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Division of Marketing and Development
Florida Department of Agriculture and Consumer Services
Mayo Building, M-9
407 South Calhoun Street
Tallahassee, FL 32399-0800
(850) 617-7300

Florida Department of Agriculture and Consumer Services
Adam H. Putnam, Commissioner

The Week in Florida Agriculture

December 22-28, 2008

This Week In Florida Agriculture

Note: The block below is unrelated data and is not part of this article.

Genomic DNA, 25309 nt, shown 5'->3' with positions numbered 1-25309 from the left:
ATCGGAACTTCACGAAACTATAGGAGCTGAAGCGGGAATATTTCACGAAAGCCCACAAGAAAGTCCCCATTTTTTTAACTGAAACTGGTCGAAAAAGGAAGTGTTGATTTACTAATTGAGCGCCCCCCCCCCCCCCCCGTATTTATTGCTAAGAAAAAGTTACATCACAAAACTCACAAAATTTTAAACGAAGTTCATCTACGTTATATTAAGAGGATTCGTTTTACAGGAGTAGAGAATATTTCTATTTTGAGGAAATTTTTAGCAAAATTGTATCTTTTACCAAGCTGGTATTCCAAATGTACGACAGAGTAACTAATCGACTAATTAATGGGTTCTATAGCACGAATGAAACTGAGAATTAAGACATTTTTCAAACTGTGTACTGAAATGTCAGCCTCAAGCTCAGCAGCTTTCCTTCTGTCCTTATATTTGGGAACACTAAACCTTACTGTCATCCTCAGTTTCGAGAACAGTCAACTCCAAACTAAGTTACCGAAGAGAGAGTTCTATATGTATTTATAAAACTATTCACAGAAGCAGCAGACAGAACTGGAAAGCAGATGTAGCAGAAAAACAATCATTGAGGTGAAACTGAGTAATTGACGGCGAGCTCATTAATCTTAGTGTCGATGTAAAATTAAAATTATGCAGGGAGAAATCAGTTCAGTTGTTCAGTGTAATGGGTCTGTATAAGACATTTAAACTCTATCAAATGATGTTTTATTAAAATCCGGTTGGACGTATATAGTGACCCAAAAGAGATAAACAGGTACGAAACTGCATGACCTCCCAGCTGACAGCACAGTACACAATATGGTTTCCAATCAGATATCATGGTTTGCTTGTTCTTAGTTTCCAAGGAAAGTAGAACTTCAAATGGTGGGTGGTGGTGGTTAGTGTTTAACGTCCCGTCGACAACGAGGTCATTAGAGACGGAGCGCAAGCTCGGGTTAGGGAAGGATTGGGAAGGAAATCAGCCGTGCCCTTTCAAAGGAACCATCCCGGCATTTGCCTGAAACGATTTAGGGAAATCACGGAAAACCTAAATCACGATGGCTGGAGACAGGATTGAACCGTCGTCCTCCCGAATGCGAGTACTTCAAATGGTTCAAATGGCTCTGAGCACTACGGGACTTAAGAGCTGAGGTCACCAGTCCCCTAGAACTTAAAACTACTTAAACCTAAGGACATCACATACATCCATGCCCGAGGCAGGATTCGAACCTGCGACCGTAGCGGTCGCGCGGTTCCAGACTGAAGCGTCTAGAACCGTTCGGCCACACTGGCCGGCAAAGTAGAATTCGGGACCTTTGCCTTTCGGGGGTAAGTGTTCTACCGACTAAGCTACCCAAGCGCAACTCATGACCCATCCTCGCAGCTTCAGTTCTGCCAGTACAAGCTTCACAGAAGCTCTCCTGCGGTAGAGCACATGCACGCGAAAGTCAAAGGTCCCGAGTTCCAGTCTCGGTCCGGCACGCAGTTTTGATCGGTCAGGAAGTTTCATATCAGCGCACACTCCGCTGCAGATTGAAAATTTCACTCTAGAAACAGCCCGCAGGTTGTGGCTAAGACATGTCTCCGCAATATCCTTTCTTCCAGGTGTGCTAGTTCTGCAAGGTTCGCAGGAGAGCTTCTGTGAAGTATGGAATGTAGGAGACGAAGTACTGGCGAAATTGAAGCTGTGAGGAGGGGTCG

Pecan harvest is wrapping up. Yields are lower than expected due to nut drop and limb breakage from Tropical Storm Fay. Cotton harvest is complete. Winter forage growth is good and grazing has begun. Potatoes are being planted. Cabbage and broccoli are being harvested. Sugarcane harvest is under way in South Florida. Forestry: As part of the 2009 Super Bowl Environmental Program, 740 red mangrove trees have been planted in Terra Ceia in Northern Manatee County. Vegetables: Vegetables being marketed include cucumbers, eggplant, green beans, peppers, squash sweet, corn, tomatoes, and specialty items. Vegetable growers’ activity includes planting, staking, spraying, and performing other cultural needs. Livestock and Pastures: Pasture condition statewide is poor to good. Cattle condition is mostly fair to good. In the Panhandle and northern areas, pasture is mainly poor to fair. Some small-grain winter forage (wheat and ryegrass) is up and being grazed, but much has not grown enough to provide graze. Permanent pastures are greening up. Hay and protein supplements are being fed. The dry weather continues to stunt pastures and impact cattle watering ponds. Cattle condition is in fair to good condition. In the central areas, pasture is mainly in poor condition. Cattle condition is mostly poor to good. In the southwestern areas, pasture is very poor to good. Most pasture is poor due to drought; however, some locations are still flooded from rains of several weeks ago. Citrus: Citrus-producing areas recorded another week of warmer-than-average temperatures. Light, scattered rain totaled less than one-tenth of an inch in the western, northern, and southern areas. Fort Pierce had the most rain at three-tenths of an inch. Moderate drought conditions continue to extend as far east as the center of the citrus-growing region. A few processing plants were shut on Wednesday and Friday; with some only shut down on Christmas Day. Even with lower prices and high juice inventories, processing of early oranges continues to be ahead of last season. Harvesting of Sunburst tangerines should continue for the next couple of weeks until Honeys and Temples are ready to be harvested. Other than harvesting, grove activity includes fertilizing, cleaning up groves, dormant spraying for psyllid control, and a small amount of hedging.

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